“Do I have stop wearing my wedding ring?” I asked Mom, forcing words out as my throat squeezed, fat with tears.
“Maybe keep wearing it while you’re pregnant,” she said, her voice lifting in a question. I remembered her telling me when she was pregnant and her fingers swelled past her wedding ring, her mom, my yaya bought her a thin band from Woolworth’s discount department store. A place holder. A Yes I’m Pregnant And Married Of Course.
I spun my ring, burrowing the groove in my finger.
A gold band with a simple diamond. Round. Unbroken. A symbol of love and infinity and ‘Til Death Do Us Part. I didn’t feel parted. Felt Married. Maybe Widowed. Would I ever feel single?
Six months later, I went to my first widow’s support group. All of us under 40 with kids. All other members there for a year or two before me.
“I’m single,” Charlene announced, smiled so big her face went round. “And going on a date.”
My stomach shrunk to the size of a walnut. Vomit rivered up the back of my throat. I swallowed. Hard.
“Who?” “When?” “Good for you.” “How fun!” “What are you wearing?”
Pulse in my ears. Dry mouth. My legs twitched like I might run. I thought I’d meet crying, miserable women. And here they were: five women asking women questions.
I breathed deep. Filled lungs and limbs and bones with air. I stayed rooted to my chair and listened. As they talked, this tiny spark lit in me. A mini light like the garden fairies from my childhood. A peak view into a possible future. I stopped thinking I was nothing like them and started hoping some day I would be.
I got my wish. It wasn’t that day. And it wasn’t all at once. I grieved hard and wide. In time, my heart cracked open to the gifts of my grief—more compassion, more love, more gratitude.
Winter blue sky. Piercing blue. More Persian blue than sky blue. Sky with a touch of sea blue. Marble blue. This deep blue of Montana winter skies. Big sky. Endless sky. Heart swelling sky. Cracked by sun. Dotted with puffy clouds that I think of as summer clouds even though it’s 9 degrees. I’m a transplant here. I read the sky with northwest eyes, sure that dove grey cloud in the west is a rain cloud. Surprised when bloated white clouds—not a sky blanket of grey–sprinkle snow. Flaky snow. Dry. Powdery. Not Oregon ice snow. Not good snowball snow. Not snowman snow. Our neighbors, Montanans, shovel their sidewalks. We’re transplants. We don’t shovel. We wait for the snow to melt.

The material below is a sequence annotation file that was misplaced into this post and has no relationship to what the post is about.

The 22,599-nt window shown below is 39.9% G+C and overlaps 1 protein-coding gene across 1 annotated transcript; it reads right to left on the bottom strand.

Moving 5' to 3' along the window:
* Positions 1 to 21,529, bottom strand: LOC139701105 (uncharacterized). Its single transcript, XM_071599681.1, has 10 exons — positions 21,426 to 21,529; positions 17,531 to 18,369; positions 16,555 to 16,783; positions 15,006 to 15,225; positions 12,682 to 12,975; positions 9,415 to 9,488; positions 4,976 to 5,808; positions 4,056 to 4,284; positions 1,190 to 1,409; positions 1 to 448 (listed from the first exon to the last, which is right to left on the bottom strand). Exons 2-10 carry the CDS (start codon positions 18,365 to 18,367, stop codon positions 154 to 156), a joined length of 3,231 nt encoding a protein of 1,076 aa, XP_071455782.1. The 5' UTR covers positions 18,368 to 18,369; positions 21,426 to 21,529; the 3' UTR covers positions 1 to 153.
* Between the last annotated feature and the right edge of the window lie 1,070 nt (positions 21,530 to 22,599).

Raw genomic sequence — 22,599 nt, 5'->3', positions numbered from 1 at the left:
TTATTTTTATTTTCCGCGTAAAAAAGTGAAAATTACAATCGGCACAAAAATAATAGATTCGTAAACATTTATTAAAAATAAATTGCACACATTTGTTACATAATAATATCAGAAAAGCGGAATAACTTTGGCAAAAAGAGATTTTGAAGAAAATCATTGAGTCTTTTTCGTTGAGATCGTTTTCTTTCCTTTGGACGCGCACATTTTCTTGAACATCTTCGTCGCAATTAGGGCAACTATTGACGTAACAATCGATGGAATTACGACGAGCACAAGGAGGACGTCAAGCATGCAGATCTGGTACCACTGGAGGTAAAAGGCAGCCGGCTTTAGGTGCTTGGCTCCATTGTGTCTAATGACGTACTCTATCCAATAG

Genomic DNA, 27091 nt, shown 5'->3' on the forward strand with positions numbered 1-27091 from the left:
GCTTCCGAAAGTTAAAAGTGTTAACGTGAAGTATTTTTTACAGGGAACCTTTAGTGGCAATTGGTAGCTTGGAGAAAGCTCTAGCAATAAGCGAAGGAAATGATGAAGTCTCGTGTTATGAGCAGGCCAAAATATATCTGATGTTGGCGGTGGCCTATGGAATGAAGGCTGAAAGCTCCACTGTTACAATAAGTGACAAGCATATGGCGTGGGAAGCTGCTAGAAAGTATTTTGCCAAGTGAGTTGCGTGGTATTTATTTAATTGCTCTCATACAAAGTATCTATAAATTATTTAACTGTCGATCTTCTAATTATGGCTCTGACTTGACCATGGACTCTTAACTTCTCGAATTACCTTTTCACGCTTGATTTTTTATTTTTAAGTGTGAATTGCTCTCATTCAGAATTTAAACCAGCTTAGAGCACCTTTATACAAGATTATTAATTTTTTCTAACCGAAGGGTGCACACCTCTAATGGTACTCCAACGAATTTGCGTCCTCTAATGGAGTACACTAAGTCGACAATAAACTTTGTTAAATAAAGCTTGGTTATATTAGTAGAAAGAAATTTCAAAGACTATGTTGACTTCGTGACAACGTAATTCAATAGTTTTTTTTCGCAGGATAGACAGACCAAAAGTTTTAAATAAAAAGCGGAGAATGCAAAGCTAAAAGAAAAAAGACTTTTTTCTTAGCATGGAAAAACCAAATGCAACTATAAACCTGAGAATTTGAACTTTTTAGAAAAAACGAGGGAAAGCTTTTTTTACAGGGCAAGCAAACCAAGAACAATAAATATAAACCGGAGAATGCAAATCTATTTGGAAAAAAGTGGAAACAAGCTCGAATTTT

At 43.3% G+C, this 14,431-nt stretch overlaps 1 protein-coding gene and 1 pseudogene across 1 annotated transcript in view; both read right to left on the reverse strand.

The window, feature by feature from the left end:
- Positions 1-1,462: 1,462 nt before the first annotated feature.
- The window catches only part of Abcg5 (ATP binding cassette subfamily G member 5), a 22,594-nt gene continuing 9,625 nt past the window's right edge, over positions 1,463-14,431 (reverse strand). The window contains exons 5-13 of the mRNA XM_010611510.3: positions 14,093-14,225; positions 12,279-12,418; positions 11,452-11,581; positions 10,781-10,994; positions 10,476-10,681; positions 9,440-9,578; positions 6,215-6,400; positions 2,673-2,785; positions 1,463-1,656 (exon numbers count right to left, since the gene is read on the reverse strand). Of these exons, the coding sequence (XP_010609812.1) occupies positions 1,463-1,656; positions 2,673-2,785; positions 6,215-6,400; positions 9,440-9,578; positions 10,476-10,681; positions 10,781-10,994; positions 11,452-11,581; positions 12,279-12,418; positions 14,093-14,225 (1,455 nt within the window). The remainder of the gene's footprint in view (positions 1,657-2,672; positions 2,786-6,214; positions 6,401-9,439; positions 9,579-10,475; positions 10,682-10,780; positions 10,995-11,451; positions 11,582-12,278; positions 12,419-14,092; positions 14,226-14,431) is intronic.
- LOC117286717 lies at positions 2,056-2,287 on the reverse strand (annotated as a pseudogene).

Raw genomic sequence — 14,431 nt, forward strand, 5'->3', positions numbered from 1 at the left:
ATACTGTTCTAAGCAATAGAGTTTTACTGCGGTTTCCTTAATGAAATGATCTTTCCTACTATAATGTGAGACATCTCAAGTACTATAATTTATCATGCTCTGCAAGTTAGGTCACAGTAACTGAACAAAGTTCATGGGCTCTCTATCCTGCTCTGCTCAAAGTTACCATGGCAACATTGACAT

“Do you see them, Yaya?” You don’t want to point at the fairies, your little woodland friends, if your grandma doesn’t see them too. They flit through the tall grass at the edge of the cut grass. They cartwheel along the top of the cedar fence like it’s a fairy balance beam. Tiny sprites in gossamer. In tulle. Fairies of light. They bounce and dance and giggle in your garden you built with your yaya. You helped her haul dirt. You picked out seeds: carrots and lettuce and peas. Marigolds and black eyed susans. You made seed rows with your pointer finger. Watered with your red plastic girl sized watering can. The one you carved your initials into with a black Mr. Marker.
You squint at the sun, at the rainbow just past the grass and the two dwarf apple trees your yaya planted. The rainbow at the edge of the woods behind your house.
“They’re blessing your garden,” she says and dusts off her hands that smell like dirt and manure. “Listen to them. Hold them in your heart.” She brushes your cheek with the back of her chapped hand. “You are light and love. Like them. Always know it. You’re a garden fairy, too.”
Anne Gudger is a Montana writer transplanted from Oregon so sky and sea float in her cells. She’s been lucky to have words in Real Simple Magazine, The Rumpus, Slippery Elm, NAILED Magazine, Third Street Writers and more. She’s married to a honey of a man and has two beautiful grown children plus a fabulous son-in-law. For the past two years, she’s studied with best selling author Lidia Yuknavitch and corporeal writers.